Local warden advises outdoor recreation safety tips; regulation changes
Change in seasons brings change in duties & outdoor fun
Think safety, Ride sober and Wear life jackets
By DNR Conservation Warden Pat Novesky
One of the benefits of being a conservation warden for the Wisconsin Department of Natural Resources is that with each change of the season there is a change of job duties and different responsibilities.
If a warden gets bored in this job, the person is not doing this job right! And, the same dynamic is true for those who enjoy the outdoors. Spring brings new things to do outdoors and different hobbies. For many, the change in seasonal fun involves recreational vehicles and fishing
The use of ATVs, or all-terrain vehicles, is climbing at a rapid pace. Along with that are some accidents and enforcement issues – and as part of my job, I get involved with both. However, my goal is to spread information with the goal to help prevent the accident and the enforcement issue.
One message is the public’s belief that recreational vehicle accidents only happen to the young “speed demons” on the lakes and trails is not quite accurate. Last season, there were 22 fatal ATV accidents: 19 of these operators were older than 30, 11 (or half) were older than 50.
The common factors in almost all the accidents are speed, alcohol and striking a fixed object. It is important that riders are aware of these factors. If a rider chooses to operate an ATV at excessive speeds and/or while intoxicated, that act may cause something much worse and dangerous than having to talk with a warden or another law enforcement officer about poor decisions
Ride sober and responsibly. It’s much more fun and respectful of all the other people enjoying the trails just like you are. The penalties of being involved in a crash that injures or kills someone can be substantial and involve criminal charges and civil law suits. It is just not worth taking the chance by making these poor decisions.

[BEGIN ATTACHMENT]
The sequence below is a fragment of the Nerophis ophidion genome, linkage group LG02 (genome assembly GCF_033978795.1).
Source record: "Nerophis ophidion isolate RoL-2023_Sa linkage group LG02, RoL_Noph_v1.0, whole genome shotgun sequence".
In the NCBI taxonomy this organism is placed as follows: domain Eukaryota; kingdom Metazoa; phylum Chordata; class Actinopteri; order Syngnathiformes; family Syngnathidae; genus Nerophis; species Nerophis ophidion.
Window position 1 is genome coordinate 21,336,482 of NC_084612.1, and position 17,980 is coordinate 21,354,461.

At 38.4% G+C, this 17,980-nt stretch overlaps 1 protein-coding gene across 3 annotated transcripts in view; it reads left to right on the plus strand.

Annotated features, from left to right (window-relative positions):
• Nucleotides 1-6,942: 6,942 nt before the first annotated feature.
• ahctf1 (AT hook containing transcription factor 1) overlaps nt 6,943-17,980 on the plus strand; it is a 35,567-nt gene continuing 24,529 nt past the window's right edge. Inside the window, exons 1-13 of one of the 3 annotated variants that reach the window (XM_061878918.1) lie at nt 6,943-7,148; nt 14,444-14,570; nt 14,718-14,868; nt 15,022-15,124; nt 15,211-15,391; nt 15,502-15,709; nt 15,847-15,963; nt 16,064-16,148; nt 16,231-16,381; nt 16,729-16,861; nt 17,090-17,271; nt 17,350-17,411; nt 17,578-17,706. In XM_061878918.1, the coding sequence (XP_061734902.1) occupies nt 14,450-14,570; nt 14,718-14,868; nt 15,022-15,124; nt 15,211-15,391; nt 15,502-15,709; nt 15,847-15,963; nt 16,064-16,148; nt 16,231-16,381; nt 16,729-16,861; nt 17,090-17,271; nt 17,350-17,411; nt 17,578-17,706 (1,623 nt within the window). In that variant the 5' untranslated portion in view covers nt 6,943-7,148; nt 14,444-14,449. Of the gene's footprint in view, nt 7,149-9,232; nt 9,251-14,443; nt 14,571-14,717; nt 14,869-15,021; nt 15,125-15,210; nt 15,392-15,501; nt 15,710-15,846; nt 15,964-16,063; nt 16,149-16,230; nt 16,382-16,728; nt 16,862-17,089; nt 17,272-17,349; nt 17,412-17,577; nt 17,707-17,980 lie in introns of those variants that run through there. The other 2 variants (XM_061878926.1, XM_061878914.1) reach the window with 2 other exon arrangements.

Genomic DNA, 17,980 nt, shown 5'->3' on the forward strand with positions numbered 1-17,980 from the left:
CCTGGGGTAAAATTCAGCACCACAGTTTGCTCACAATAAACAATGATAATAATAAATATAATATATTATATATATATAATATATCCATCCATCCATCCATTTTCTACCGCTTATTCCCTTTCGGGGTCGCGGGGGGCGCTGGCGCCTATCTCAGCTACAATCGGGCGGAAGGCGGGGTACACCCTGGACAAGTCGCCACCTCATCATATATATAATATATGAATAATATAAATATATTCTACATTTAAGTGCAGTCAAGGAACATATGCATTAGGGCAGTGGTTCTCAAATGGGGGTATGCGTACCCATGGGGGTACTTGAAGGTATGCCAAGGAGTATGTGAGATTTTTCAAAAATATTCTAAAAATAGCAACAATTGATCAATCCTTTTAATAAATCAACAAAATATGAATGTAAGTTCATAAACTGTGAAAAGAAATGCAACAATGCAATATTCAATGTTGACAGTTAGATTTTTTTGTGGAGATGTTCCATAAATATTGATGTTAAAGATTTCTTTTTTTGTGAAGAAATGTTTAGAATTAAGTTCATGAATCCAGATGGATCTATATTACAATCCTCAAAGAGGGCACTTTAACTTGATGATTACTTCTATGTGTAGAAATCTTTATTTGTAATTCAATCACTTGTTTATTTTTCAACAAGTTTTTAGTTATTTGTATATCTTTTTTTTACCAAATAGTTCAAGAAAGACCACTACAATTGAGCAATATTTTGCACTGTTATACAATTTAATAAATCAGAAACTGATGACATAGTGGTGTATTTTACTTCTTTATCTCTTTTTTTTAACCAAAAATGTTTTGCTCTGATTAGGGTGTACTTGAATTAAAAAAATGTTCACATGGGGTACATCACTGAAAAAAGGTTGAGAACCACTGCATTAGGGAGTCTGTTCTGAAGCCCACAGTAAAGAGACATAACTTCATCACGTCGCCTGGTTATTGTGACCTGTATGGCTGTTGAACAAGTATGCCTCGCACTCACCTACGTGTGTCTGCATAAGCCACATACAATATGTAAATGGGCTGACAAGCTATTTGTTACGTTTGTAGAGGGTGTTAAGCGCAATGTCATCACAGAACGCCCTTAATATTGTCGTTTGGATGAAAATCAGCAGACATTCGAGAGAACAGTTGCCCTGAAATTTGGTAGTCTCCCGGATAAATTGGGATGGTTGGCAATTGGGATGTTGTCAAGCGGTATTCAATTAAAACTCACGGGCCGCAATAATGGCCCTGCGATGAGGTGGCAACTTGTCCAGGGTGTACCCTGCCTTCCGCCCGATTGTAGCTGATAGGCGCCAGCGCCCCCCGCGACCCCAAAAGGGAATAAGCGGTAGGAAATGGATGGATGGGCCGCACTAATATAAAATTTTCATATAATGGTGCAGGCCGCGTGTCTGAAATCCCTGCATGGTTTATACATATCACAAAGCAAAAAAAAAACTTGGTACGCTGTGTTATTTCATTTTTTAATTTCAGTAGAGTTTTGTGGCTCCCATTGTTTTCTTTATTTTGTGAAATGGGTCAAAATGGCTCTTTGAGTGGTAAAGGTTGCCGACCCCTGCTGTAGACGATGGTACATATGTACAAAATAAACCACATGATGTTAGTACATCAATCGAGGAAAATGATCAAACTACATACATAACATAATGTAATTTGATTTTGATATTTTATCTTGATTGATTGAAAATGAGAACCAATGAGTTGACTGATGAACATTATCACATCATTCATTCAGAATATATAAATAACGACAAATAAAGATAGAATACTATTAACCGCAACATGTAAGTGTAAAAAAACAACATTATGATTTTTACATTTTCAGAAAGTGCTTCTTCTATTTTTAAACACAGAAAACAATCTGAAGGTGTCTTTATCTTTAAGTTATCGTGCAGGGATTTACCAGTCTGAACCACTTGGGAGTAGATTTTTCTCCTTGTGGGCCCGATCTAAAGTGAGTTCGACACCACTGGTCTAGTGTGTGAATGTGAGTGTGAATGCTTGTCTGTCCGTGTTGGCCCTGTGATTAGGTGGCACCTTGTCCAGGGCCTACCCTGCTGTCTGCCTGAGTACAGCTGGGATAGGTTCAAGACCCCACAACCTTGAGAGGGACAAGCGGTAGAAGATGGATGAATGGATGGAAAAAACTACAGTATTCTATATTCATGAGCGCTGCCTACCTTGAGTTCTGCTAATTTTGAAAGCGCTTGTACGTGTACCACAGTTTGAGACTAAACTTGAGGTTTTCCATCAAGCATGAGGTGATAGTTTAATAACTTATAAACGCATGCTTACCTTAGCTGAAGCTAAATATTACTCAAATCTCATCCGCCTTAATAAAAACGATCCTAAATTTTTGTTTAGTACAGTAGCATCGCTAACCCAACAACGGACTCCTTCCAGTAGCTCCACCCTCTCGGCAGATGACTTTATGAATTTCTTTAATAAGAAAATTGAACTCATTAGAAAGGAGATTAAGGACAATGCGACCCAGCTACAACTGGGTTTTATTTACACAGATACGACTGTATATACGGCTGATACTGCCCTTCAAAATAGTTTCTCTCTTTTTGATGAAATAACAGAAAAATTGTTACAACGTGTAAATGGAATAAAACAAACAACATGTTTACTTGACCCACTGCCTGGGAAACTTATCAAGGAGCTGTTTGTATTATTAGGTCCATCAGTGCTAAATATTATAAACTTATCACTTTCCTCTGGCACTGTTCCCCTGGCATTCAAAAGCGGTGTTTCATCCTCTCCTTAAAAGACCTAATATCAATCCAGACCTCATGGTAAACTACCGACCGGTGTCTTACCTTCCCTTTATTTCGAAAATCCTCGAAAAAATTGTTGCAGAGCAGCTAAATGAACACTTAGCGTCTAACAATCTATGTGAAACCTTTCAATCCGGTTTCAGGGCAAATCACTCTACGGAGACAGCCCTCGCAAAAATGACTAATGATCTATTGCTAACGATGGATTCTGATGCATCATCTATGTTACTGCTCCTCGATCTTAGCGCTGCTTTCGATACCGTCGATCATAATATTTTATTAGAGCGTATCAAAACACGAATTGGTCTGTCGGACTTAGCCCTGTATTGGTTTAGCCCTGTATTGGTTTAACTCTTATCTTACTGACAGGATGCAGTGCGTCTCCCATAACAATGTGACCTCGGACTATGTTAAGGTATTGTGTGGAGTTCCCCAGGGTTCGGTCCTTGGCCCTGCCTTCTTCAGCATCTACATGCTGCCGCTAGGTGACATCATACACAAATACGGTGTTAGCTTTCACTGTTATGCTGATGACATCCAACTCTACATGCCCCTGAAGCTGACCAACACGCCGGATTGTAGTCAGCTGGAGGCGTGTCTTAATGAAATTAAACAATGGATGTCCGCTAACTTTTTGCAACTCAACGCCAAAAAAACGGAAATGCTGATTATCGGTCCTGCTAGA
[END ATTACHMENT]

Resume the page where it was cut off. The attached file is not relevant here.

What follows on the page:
Boating and life jackets-
Each year the DNR also completes a summary of boating accidents that occur within our state, http://dnr.wi.gov/topic/boat/crashinfo.html. If you look at the statistics you find an interesting trend: It is not young operators driving ski boats and jet skis in dramatic crash/bang accidents that are the highest percentage of accident victims.
Last season, many of the individuals who died in boat accidents were male, 50 years or older, operating non-motorized boats, were NOT under the influence of alcohol and died while fishing because they either fell from the boat, or the boat capsized and they drowned because they were not wearing a life jacket. To date this year, there have already been two fatalities with similar circumstances.
There is a pretty simple way to reduce these drowning deaths and ensure the rest of the family will still enjoy fish dinners. If you are a spouse or family member of a angler with some gray hair (or no hair) on their head, remind them to WEAR a life jacket. Here’s a better idea: give them an inflatable one that is comfortable to wear & will inflate automatically if they end up in the water. A life jacket can’t save anyone when it is not worn.
GoWild licensing system, Wisconsin River fishing-
Everyone, including the local warden is getting used to the new Go Wild license system. This new system allows three options to carry your fishing license:
*Print your own license
*Display a go wild card
*Show driver’s license
The process to check these licenses is a little different than in the past and requires a warden to scan the cards to determine if you are valid so be patient as this takes a little more time. Also many fishermen have noticed a misprint in the regulations indicating that the Wisconsin River stretches that used to be open year round are not. Nothing has changed, and you can still fish the Wisconsin River from King’s dam in Tomahawk downstream all year long for everything except musky, paddlefish, trout, and sturgeon.
If you have any questions for me, you can reach me using any of these contacts listed below. And, have a safe summer!
Conservation Warden Patrick Novesky
Tomahawk Field Station
(715) 453-2188 Ext 1262
1-800-TIP-WDNR (Violation Hotline)
1-888-WDNRINFo (General Information Line)